Israel is about to launch the first privately-funded mission to the Moon

Mike Wehner

Getting to the Moon takes an incredible amount of technical know-how, engineering excellence, and of course money. That’s why embarking on a lunar landing mission is typically done by a government-funded space agency rather than private citizens, but the rise of commercialized rocket launches is helping to change that.

This month, Israel plans to become the fourth country to embark on a Moon landing, and it’s doing so thanks to a nonprofit group which is privately funding the mission. The Beresheet spacecraft from SpaceIL will be the first ever privately-funded Moon mission, and it’s going to use SpaceX to make it happen.

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As The Times of Israel reports, SpaceIL was originally one of several contestants in Google’s Lunar XPrize program. That program ended without a winner, but SpaceIL didn’t let a little disappointment ruin their plans. Instead, the company continued working on its lander and now it’s finally ready.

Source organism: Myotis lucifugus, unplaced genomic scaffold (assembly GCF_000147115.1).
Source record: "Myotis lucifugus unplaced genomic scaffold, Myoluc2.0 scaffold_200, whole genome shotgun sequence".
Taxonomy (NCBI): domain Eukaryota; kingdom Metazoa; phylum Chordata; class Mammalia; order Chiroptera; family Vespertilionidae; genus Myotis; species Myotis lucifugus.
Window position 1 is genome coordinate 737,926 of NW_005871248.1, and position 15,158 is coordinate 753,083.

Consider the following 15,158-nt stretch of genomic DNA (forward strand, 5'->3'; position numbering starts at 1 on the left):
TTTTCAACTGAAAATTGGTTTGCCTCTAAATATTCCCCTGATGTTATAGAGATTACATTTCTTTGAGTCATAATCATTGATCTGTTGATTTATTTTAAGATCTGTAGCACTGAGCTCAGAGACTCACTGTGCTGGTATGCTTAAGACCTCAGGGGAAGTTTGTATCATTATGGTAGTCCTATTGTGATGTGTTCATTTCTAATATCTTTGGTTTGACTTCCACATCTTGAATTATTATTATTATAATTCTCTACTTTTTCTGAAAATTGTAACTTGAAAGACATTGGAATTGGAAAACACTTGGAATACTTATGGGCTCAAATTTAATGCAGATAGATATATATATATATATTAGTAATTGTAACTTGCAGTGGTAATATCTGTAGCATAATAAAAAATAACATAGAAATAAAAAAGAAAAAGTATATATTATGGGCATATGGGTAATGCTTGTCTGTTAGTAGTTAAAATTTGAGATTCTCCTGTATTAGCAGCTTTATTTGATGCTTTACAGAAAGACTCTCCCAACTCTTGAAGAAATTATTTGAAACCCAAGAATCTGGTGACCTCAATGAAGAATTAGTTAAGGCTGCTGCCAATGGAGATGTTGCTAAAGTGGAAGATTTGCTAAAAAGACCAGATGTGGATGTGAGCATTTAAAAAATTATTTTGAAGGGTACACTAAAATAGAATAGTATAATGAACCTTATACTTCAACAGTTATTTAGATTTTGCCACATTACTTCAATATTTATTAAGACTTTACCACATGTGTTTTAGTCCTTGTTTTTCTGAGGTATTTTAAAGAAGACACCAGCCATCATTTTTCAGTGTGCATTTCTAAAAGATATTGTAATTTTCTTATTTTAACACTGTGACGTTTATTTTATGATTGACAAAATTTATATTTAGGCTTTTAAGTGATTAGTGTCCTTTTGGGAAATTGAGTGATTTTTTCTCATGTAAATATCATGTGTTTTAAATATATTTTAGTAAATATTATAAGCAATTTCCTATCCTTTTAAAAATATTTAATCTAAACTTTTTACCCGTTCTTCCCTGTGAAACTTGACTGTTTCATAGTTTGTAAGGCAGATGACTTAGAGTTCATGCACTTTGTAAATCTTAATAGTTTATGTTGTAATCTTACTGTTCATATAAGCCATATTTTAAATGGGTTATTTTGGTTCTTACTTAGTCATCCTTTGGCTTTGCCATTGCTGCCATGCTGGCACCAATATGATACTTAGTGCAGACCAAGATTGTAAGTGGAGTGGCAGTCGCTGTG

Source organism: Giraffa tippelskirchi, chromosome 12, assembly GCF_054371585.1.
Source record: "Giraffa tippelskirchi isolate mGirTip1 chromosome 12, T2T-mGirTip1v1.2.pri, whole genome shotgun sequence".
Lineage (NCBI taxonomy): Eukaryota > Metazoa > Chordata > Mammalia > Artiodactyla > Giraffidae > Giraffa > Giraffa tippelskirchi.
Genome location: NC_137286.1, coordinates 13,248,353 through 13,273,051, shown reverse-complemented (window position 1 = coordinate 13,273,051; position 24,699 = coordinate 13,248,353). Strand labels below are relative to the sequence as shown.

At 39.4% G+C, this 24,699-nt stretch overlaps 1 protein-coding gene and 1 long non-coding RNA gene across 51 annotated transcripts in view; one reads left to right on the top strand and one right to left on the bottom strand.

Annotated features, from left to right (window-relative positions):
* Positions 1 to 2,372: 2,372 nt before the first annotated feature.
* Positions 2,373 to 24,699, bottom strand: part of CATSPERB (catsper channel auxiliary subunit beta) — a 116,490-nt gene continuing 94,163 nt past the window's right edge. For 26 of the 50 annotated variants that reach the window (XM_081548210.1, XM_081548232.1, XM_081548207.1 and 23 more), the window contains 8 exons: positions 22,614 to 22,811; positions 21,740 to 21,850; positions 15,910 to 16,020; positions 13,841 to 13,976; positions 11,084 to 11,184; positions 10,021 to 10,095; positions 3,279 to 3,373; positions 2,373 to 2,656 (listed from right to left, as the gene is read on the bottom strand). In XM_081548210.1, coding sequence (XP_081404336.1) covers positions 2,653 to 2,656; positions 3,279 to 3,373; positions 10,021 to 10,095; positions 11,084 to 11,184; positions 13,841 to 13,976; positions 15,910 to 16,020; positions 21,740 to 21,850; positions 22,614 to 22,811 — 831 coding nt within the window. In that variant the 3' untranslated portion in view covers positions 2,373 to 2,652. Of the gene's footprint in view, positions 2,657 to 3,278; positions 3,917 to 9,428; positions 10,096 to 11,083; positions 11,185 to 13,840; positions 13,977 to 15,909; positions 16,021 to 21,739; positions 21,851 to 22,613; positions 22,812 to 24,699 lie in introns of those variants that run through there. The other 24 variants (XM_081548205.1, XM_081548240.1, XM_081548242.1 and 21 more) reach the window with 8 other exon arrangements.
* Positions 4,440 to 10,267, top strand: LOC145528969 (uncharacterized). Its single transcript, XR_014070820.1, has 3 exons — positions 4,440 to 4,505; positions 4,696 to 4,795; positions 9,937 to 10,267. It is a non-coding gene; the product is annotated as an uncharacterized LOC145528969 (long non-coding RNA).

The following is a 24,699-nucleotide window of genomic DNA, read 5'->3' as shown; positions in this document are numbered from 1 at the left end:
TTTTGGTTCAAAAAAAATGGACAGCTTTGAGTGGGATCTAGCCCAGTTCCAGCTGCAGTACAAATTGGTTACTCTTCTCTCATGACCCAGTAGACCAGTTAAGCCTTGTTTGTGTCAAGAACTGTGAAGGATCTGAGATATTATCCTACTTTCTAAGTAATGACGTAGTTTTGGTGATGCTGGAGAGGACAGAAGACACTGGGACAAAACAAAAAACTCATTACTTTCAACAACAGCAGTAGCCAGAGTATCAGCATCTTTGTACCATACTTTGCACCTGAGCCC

Beresheet will actually be a secondary passenger on a SpaceX launch which will deliver a communication satellite into orbit around Earth. Once deployed alongside the satellite, the lunar lander will complete several orbits of Earth, getting closer and closer to the Moon until it can slip into lunar orbit with ease. It will take up to two-and-a-half months and multiple orbits of the Moon before the lander actually arrives.

This is all pretty remarkable, considering it’s being done by a private group of scientists and engineers, but this mission is a bit different than what we’re used to seeing from the likes of NASA or other space agencies.

The entire point of SpaceIL’s trip to the Moon is to prove that it can be done, and for a reasonable cost. The lander won’t last long once it’s completed its landing, and it doesn’t have a list of science objectives or powerful instruments to utilize once it gets there. The hardware will only remain “alive” for days but, if all goes according to plan, that will be enough for SpaceIL to prove its point.

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